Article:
How and why do some older adults defy typical cognitive aging?
That’s the question Emily Rogalski, Ph.D., research associate professor, Cognitive Neurology and Alzheimer’s Disease Center, Northwestern University Feinberg School of Medicine, has been studying for more than 10 years.
On Thursday, March 30, she shared some of her findings with prospective and current residents of Montgomery Place, a continuing care retirement community, 5550 South Shore Drive. Rogalski was joined by SuperAger study participant Sandra Pesmen, an 86-year-old journalist and author, who jokingly called herself “Exhibit A.” Like other SuperAgers, Pesmen excels at hearing a story and easily recalling the details in proper sequence.
“At our Center, we are conducting a wide range of studies,” Rogalski said. “We see three groups of older adults—those who experience accelerated decline, those who experience what would be considered normal decline, and those with a super trajectory who maintain great neurological and cognitive performance as they age.”
For the SuperAger study, which focuses on individuals whose episodic memory and cognitive abilities are as good as those of people in their fifties and sixties, Northwestern researchers interviewed and tested more than 1,000 applicants. Currently, 74 SuperAgers—55 women and 19 men, ages 80 to 95—are participating in this unique study.
Once enlisted in the study, SuperAgers are tested every 24 months, and their brains are scanned with MRIs. They respond to a battery of questions and take on memory tasks. Researchers also conduct extensive interviews to determine lifestyle and family history and administer personality inventory tests.
According to Rogalski, SuperAgers typically are less neurotic and more extroverted, agreeable and able to trust others. The lifestyle survey for SuperAgers revealed: 87 percent exercise regularly, 71 percent note previous tobacco use, 82 percent drink, and 18 percent still work.
True to form, SuperAger Pesmen still works and walks a mile and a half a day. She also possesses a hallmark personality trait—curiosity.
Montgomery Place resident Nate Kalichman, 95, also participates in the SuperAgers study. “I was hooked on the whole subject,” said the retired psychiatrist and physician who practiced in the Detroit area. “I find anything involving the function of the brain fascinating.”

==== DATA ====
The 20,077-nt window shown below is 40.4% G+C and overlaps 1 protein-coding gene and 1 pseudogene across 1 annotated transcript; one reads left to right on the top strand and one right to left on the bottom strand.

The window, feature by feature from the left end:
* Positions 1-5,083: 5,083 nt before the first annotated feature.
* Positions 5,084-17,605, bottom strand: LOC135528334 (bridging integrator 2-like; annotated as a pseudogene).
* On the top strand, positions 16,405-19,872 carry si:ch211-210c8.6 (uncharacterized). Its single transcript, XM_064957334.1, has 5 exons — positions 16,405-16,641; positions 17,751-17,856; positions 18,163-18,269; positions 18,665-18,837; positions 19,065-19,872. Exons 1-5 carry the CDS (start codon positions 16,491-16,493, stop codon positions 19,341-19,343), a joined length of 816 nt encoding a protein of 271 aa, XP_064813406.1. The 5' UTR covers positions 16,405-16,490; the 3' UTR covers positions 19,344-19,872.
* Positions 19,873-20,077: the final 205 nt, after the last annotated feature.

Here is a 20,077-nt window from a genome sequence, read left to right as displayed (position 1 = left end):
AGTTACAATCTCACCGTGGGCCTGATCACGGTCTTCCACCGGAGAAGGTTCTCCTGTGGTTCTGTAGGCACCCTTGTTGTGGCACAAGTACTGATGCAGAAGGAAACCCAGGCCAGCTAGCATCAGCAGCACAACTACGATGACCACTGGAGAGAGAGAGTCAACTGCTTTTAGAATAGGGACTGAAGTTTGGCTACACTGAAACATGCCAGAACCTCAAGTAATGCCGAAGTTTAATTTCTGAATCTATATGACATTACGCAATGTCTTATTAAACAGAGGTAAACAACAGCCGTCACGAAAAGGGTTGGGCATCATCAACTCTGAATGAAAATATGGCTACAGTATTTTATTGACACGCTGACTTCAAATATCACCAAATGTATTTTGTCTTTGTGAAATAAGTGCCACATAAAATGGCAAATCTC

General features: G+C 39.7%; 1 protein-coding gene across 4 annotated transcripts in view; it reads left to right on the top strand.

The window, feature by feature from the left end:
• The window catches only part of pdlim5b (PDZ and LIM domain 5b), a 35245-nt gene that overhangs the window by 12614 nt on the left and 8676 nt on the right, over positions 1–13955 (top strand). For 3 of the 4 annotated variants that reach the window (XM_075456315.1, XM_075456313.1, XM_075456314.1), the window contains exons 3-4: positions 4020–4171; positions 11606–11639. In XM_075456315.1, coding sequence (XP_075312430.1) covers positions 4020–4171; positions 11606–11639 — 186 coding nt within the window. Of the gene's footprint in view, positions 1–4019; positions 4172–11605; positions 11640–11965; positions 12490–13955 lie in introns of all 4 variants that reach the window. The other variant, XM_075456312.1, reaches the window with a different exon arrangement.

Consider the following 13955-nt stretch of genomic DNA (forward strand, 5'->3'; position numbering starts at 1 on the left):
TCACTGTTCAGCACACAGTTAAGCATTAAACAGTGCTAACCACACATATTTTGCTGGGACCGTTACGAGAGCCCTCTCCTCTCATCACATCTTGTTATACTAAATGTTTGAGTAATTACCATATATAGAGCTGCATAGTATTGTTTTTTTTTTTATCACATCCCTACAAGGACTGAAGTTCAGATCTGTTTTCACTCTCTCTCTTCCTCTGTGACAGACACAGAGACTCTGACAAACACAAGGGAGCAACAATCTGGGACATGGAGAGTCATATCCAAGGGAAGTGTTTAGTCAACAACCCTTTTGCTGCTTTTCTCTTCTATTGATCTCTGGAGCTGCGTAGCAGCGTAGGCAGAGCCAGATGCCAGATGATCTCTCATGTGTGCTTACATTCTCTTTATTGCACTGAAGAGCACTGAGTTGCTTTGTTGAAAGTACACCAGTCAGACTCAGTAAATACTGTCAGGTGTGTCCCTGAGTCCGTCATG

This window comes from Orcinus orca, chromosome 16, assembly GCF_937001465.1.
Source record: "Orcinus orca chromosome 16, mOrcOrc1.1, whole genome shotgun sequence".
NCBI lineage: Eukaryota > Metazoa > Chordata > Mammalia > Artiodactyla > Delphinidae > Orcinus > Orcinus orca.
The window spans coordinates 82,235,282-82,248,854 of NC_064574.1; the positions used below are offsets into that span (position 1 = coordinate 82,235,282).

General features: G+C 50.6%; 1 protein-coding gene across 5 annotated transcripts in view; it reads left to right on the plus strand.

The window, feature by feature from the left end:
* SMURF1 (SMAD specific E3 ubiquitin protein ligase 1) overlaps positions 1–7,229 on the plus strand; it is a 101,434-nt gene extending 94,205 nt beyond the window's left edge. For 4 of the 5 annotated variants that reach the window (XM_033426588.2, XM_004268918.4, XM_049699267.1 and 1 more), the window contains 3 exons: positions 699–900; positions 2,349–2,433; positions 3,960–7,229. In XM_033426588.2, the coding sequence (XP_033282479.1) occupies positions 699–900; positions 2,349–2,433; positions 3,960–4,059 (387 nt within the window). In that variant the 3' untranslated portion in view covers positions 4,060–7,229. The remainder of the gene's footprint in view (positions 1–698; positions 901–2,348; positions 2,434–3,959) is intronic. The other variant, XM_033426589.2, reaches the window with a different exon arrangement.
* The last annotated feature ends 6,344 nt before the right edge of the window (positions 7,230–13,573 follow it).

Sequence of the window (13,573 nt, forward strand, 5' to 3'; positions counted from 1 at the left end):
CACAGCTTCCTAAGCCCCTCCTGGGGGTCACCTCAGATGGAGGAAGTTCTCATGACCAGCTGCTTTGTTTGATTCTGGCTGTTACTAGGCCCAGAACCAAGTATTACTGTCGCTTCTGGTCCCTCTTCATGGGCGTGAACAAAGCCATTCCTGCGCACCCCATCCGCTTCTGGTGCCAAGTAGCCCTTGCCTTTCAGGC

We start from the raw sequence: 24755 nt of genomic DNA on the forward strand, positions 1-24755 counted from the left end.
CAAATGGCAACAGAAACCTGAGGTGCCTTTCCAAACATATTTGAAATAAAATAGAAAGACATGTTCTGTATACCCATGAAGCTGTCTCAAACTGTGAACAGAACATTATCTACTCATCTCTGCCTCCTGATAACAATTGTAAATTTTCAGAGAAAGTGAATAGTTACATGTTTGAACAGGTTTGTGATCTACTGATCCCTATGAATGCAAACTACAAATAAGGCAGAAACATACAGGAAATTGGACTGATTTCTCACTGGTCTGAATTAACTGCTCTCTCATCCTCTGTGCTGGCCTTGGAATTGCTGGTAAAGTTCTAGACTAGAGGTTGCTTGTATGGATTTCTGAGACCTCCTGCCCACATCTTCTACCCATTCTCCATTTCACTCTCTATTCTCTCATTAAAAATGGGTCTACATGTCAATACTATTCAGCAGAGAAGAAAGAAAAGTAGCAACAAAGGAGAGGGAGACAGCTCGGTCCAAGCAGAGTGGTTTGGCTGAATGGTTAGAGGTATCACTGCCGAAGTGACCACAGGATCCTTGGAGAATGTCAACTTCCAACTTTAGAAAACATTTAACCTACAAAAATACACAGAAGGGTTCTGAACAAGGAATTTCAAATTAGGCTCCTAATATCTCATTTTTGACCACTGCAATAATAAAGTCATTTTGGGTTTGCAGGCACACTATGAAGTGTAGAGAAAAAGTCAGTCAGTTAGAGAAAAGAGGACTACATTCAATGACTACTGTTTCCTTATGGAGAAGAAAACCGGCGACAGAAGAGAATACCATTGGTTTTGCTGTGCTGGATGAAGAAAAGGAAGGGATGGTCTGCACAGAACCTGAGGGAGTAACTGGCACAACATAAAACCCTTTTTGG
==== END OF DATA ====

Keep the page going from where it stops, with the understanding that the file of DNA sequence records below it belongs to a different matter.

After retiring, Kalichman relocated to downtown Chicago and later moved to Montgomery Place. For more than 10 years, he has visited Northwestern at regular intervals to answer questions that test his memory and cognitive function.
Perhaps the most astonishing finding relating to the SuperAgers is MRI scans reveal their brains do not show the typical signs of aging. For most 80-year-olds, there’s a decrease in the thickness of the outer layer of the brain, referred to as gray matter. “With SuperAgers, there’s no thinning of this outer layer,” said Rogalski. She added that deep within the brains of SuperAgers, the anterior cingulate, which controls emotion and the ability to focus attention, also remains healthy and uncompromised.
Regardless of the latest brain imaging technologies, the best way for researchers to study the geography of the brain and the aftermath of aging is to dissect it, which is why study participants are required to donate their brains, Rogalski said.
Like Pesmen, Kalichman has agreed to donate his brain for examination. “I think this is an important study,” he said. “I felt it was important to participate because I think this may be helpful in preventing various forms of dementia and developing treatments.”
To learn more about participating in the SuperAger study and other aging studies at Northwestern University, call Emmaleigh Loyer at 312-503-2716 or email email@example.com.